MindView 5 uses the familiar Ribbon interface and makes it simple to create and format mind maps, but is very pricey. See all: PC Advisor software downloads.
Some alternate realities are exciting to imagine: What would have Apple looked like had Steve Jobs never made it back? And what sort of world would we live in had the Internet remained strictly for academia and the military? Others are less so: What if Microsoft built a mind-mapping tool into Office? Still, that's one I think I can answer: It would look just like Matchware's MindView 5 (£199, 30-day free trial). See also: Does PC speed boost software work?
Just like recent versions of Office, MindView 5 has a Ribbon instead of a traditional menu. The Ribbon is styled just like the one in Office 2013, but clicking File still pops open a menu rather than taking you to the clunky new Backstage view. Other than the Ribbon, MindView feels like an ordinary mind-mapping utility, with a core that's not much different from free ones such as Blumind. You create nodes and sub-nodes, drag them around to rearrange and nest them, and can add notes or linked information to each node.
One interesting MindView feature is that you can have more than one root node in your mind map. That's something even sophisticated tools like TheBrain don't let you do: Every node usually has to be the child of another node. Using multiple root nodes effectively does take a bit of getting used to.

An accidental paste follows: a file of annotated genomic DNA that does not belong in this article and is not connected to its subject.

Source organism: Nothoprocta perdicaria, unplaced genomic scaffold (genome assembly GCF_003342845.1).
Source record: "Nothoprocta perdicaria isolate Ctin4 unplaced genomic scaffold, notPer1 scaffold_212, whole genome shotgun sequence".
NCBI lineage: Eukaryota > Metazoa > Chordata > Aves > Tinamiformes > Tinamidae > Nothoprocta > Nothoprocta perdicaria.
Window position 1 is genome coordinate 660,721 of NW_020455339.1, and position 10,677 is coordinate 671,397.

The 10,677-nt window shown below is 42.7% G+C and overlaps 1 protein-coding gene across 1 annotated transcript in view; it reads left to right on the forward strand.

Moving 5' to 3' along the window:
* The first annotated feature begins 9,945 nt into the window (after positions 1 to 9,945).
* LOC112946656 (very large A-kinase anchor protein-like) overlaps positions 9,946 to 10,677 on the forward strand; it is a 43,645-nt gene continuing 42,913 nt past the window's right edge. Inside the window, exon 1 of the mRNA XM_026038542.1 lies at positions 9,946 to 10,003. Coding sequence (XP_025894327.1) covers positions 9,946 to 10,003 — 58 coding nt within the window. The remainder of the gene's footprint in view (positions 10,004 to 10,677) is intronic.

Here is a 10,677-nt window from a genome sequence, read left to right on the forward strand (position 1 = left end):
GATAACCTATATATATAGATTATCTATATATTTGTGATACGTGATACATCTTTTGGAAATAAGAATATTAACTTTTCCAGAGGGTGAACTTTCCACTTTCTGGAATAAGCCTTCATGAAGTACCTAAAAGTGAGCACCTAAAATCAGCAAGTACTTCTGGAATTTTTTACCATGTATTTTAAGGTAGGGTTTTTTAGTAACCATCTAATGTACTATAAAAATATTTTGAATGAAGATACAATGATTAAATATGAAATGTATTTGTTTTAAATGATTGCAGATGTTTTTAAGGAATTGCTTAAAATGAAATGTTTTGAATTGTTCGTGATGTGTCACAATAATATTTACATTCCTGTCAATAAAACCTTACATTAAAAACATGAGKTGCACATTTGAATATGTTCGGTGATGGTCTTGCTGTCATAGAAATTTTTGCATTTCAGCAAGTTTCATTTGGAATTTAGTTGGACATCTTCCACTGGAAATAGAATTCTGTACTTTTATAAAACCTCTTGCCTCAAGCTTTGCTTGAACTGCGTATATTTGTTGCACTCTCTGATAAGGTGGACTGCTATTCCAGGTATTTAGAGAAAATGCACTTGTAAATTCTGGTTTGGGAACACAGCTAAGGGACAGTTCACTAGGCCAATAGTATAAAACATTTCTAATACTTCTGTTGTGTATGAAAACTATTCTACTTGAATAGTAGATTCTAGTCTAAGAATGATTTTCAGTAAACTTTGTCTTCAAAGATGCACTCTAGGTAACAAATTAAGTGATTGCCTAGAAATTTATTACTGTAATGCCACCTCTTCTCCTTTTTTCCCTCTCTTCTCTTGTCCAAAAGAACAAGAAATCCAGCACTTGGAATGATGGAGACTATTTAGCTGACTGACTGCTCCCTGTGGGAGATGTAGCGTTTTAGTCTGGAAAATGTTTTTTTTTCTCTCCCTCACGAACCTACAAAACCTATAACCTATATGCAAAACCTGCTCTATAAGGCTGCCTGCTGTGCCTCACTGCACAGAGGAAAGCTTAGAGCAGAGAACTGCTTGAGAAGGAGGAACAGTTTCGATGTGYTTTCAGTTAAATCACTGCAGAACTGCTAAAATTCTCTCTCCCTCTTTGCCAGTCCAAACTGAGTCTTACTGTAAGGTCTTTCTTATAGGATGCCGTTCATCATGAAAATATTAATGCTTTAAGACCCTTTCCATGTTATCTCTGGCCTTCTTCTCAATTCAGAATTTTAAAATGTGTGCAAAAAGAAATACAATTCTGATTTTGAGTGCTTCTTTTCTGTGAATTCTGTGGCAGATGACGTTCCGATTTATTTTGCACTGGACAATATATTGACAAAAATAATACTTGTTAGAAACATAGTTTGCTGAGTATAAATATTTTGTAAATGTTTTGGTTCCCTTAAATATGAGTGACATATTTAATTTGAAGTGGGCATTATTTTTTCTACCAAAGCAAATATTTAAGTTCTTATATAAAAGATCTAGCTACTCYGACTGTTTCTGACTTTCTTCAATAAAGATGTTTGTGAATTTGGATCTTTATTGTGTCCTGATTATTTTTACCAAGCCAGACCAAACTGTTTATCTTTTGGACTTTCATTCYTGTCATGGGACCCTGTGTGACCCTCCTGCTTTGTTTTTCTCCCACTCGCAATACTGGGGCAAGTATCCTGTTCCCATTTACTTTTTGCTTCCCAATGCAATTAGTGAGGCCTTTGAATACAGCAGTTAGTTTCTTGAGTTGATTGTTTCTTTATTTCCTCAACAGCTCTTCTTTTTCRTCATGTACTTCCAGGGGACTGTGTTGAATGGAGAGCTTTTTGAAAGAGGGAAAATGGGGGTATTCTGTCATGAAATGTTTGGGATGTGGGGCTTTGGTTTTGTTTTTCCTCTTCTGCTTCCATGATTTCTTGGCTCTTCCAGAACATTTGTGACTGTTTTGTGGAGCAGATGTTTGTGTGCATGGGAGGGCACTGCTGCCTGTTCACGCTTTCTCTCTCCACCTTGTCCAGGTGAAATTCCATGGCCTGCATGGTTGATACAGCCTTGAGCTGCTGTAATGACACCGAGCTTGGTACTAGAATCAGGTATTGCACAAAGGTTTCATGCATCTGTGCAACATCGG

Just like SimpleMind Desktop, MindView lets you easily theme your mind map with several ready-made styles. I didn't find the prepackaged styles to be visually impressive, mainly because the background stays white by default. But changing colours isn't the only way to restyle your mind map: MindView lets you quickly switch between three different layout styles and present your information as a traditional mind map, a top-down hierarchy, or a left-right structure.
MindView: presenting your mind map
Once you're done crafting your mind map, it's often time to present it to others. MindView has a Presentation Mode that removes the Ribbon, leaving your mind map in center-stage. It comes with large, easy-to-click buttons for moving through the nodes, making it easy to jump from node to node in a logical sequence.
Creating a mind map can also be a good way to brainstorm a writing outline, and MindView lets you export a mind map directly into Microsoft Word. The resulting file is well-structured, with an automatically generated table of contents based on your mind map. The hierarchy of the mind map is preserved, and you get sections and subsections according to the structure of the map. MindView also has an import feature, but it failed to interpret the simple outline I tried importing.
One area in which MindView is notably lacking is collaboration. Where online tools like MindMeister shine with concurrent editing and sophisticated History features, MindView feels more like a single-user tool--a bit like the difference between Microsoft Word and Google Docs.